Impressive artificial intelligence that delivers some of the most convincing facial effects has made FaceApp incredibly popular in recent weeks. But there’s some concern over what happens to your photos when you use it.
The good news is FaceApp won’t steal your entire photo library. However, some of your images will end up on its servers.
FaceApp isn’t the first novelty photo editing app that lets you change your hairstyle, iron out some unwanted wrinkles, or see what you might look like in 50 years’ time. But it is one of the most impressive so far.
— Kevin Clark (@vernalkick) July 15, 2019
Unlike similar apps, FaceApp’s effects are incredibly convincing. So convincing that they’ve helped FaceApp go viral in recent weeks, and earned it a 4.8-star rating on the App Store after more than 482,000 reviews.
But there have been suggestions that FaceApp steals every single one of the photos in your library. That’s not quite true.
What does FaceApp do with your photos?
When you start using FaceApp, it will ask for access to your photos — like all photo editing apps. After you’ve granted your approval, it will present you with all your images so that you can quickly find the one you want to edit.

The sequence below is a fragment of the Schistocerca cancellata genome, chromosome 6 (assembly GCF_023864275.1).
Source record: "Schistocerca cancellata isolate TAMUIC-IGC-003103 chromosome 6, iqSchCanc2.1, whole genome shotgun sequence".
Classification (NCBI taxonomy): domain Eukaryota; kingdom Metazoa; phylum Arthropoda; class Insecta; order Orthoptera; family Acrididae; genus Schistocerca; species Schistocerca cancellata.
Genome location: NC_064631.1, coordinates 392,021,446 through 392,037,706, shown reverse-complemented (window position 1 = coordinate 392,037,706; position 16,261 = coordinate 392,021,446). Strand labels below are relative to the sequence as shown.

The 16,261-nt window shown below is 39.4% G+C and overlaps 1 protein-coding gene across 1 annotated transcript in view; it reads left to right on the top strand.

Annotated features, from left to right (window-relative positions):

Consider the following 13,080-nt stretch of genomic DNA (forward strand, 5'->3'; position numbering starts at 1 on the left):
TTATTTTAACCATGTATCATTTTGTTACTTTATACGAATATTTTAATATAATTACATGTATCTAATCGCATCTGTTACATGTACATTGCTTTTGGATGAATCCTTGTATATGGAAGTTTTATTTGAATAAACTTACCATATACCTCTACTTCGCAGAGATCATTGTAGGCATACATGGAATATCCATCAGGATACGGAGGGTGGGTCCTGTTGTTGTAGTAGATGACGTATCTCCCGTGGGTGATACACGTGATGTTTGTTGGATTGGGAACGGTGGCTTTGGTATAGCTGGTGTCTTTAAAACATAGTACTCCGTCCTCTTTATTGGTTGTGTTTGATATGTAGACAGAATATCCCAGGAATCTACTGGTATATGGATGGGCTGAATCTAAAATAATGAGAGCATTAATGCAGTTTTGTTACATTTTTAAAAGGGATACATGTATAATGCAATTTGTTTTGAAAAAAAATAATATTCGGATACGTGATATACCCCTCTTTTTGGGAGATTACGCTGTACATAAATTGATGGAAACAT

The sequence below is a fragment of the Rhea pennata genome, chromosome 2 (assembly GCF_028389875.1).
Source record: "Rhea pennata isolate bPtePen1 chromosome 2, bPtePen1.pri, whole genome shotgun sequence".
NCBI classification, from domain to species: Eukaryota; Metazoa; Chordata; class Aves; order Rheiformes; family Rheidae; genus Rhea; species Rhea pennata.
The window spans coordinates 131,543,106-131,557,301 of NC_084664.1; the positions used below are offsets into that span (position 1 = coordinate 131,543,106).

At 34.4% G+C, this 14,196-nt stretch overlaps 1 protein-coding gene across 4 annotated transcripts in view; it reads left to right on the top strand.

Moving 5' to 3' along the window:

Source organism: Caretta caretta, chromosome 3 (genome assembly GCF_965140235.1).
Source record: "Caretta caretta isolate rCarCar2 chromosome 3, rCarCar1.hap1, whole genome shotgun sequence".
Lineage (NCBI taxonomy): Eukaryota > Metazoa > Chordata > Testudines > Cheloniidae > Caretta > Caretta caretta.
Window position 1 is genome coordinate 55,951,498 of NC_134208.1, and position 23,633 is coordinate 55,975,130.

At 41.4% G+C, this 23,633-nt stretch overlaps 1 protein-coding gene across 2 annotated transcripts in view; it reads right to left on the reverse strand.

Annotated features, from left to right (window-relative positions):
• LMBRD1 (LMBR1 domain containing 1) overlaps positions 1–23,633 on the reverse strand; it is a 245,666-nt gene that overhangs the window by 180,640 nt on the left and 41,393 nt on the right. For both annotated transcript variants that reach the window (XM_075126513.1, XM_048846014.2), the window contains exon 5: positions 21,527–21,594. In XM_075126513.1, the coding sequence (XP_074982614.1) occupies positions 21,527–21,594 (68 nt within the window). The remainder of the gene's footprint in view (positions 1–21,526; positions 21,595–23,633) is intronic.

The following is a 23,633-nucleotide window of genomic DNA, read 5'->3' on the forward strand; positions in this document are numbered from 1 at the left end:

Not all of those images are sent to FaceApp’s servers, though.
Will “Chronic” Strafach, creator of one of the very first iPhone unlocks and founder of the Guardian Firewall app for iOS, used a network traffic analyzer to find out exactly what happens to your data when you use FaceApp.
“I tried to replicate the thing people are talking about with FaceApp allegedly uploading your full camera roll to remote servers, but I did not see the reported activity occur,” Strafach explains.
Not all your photos are safe
That’s great news — but it’s not the end of the story.
It turns out that any photos you select to edit in FaceApp are uploaded to its servers. Many of the effects offered by the app are applied “server-side” — not on your device itself — so the images you edit must be uploaded.
That’s not so great news.
FaceApp certainly isn’t the first to do this, and most users won’t be too concerned about it. They will just be careful about which images they edit. What many won’t be happy with is that FaceApp doesn’t make this behavior clear.
FaceApp needs better transparency
The process is “non-obvious,” Strafach explains, so you have no idea it’s happening. You won’t see a disclaimer when you start using FaceApp that explains selected photos must be uploaded for processing.
Had there been a disclaimer, privacy-conscious FaceApp users may have chosen not to edit any photos at all. Sadly, Apple doesn’t force iOS developers to disclose that kind of information inside their apps.
But now you know — and you can tell friends who use the app what’s happening to their photos.